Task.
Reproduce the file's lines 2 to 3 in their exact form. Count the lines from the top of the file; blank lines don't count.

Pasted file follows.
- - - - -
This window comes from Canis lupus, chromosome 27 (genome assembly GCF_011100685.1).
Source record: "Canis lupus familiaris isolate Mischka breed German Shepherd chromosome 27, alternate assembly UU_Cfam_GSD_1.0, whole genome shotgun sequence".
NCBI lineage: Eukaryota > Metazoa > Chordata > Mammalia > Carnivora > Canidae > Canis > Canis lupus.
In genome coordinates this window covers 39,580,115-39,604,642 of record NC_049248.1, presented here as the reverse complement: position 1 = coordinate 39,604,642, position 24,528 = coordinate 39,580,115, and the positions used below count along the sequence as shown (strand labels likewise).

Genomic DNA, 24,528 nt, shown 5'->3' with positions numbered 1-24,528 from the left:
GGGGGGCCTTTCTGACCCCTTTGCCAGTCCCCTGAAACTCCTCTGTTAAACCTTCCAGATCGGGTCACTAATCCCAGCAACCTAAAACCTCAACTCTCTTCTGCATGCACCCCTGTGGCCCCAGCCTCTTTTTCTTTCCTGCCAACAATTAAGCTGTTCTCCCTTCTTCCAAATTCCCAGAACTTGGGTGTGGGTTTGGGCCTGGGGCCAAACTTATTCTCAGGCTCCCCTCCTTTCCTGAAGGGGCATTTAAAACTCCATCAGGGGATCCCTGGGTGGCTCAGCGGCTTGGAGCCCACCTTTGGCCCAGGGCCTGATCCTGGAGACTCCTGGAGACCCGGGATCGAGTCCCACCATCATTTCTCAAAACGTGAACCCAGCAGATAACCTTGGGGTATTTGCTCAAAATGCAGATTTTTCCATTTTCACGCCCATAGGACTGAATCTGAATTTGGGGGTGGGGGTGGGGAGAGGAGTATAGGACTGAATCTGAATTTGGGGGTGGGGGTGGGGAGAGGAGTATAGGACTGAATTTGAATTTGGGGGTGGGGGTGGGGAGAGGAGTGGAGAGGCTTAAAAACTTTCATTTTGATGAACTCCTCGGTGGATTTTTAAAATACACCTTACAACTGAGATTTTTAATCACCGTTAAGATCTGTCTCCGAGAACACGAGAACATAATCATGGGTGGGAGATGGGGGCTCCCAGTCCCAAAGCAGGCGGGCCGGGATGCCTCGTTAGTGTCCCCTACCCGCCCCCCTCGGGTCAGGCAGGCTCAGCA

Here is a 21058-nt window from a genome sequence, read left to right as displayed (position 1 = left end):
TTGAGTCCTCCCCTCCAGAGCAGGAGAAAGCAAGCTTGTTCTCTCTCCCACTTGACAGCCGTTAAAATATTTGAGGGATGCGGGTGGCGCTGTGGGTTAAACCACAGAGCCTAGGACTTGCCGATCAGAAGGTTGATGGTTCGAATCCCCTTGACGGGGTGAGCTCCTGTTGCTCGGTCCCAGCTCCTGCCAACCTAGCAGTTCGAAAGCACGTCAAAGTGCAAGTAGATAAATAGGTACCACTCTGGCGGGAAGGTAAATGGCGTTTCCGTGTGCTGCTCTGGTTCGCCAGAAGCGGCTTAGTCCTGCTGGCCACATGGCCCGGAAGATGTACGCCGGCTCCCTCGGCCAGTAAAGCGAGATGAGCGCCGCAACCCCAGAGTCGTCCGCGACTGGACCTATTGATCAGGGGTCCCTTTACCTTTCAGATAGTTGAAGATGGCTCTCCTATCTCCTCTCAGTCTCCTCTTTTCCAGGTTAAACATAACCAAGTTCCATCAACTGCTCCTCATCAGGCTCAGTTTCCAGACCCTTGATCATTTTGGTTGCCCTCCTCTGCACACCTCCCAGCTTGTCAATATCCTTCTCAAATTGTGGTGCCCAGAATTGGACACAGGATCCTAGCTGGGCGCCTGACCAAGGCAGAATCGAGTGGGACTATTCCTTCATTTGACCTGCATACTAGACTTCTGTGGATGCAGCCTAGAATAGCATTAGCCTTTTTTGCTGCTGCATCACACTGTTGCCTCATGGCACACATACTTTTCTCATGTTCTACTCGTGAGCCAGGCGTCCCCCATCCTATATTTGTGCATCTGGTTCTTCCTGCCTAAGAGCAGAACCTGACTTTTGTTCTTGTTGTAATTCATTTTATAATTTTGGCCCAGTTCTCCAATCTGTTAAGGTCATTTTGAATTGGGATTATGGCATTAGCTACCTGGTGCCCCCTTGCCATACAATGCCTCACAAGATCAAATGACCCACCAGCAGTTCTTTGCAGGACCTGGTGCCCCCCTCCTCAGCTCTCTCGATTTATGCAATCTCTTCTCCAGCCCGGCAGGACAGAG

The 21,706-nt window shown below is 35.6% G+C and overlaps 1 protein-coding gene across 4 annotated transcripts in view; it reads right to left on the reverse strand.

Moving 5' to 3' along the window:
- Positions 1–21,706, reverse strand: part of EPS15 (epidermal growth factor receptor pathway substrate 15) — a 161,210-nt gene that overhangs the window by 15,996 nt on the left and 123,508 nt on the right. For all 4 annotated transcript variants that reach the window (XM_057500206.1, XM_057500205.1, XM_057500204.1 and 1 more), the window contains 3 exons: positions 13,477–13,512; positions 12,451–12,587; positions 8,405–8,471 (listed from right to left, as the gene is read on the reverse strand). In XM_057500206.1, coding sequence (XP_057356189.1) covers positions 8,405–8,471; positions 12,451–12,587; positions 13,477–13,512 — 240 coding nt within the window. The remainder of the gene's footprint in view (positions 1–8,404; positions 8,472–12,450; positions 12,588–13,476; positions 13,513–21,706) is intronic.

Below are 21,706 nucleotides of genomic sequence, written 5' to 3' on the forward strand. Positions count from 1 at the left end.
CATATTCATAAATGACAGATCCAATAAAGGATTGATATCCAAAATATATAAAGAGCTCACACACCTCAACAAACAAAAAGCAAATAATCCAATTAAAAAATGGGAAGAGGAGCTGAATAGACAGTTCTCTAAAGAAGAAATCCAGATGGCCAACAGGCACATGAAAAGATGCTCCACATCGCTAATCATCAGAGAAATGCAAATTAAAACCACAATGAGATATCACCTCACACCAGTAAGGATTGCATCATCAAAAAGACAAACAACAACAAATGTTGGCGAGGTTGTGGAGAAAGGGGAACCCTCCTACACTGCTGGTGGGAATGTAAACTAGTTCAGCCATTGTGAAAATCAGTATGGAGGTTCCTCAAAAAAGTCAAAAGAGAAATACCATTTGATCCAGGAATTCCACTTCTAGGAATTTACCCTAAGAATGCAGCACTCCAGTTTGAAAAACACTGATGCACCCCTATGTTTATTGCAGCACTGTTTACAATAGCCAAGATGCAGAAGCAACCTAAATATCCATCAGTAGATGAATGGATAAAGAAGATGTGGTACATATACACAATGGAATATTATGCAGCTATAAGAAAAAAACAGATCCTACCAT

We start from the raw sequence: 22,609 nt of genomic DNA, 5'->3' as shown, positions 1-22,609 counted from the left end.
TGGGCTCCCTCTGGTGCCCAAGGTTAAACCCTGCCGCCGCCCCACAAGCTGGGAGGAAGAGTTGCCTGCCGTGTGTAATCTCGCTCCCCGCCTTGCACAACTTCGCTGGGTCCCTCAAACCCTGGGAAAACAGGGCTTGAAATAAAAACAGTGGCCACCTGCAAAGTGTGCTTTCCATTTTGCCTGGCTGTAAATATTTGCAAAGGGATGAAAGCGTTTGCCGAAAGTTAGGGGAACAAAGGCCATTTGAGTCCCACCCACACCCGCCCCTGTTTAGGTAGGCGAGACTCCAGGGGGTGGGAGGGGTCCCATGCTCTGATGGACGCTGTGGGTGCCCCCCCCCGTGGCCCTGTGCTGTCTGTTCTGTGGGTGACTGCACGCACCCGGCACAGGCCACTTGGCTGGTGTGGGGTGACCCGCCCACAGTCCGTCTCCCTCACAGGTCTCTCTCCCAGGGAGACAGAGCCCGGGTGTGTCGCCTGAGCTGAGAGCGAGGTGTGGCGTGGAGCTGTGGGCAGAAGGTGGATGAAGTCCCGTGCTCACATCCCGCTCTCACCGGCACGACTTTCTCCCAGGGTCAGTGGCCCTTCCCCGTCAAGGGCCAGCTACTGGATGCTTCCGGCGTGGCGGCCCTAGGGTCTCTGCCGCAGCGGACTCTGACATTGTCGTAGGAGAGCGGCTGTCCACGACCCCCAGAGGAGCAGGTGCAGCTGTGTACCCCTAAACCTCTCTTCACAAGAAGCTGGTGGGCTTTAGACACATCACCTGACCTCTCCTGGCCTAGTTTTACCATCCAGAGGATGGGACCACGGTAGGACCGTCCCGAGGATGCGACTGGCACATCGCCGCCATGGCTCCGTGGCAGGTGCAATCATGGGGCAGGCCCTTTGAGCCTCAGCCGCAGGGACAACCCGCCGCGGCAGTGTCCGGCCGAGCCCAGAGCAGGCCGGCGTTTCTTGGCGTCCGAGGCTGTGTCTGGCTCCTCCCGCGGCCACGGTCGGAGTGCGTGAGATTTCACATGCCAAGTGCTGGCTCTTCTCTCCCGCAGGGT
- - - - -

Source record: "Canis lupus familiaris isolate Mischka breed German Shepherd chromosome 27, alternate assembly UU_Cfam_GSD_1.0, whole genome shotgun sequence".
NCBI lineage: Eukaryota > Metazoa > Chordata > Mammalia > Carnivora > Canidae > Canis > Canis lupus.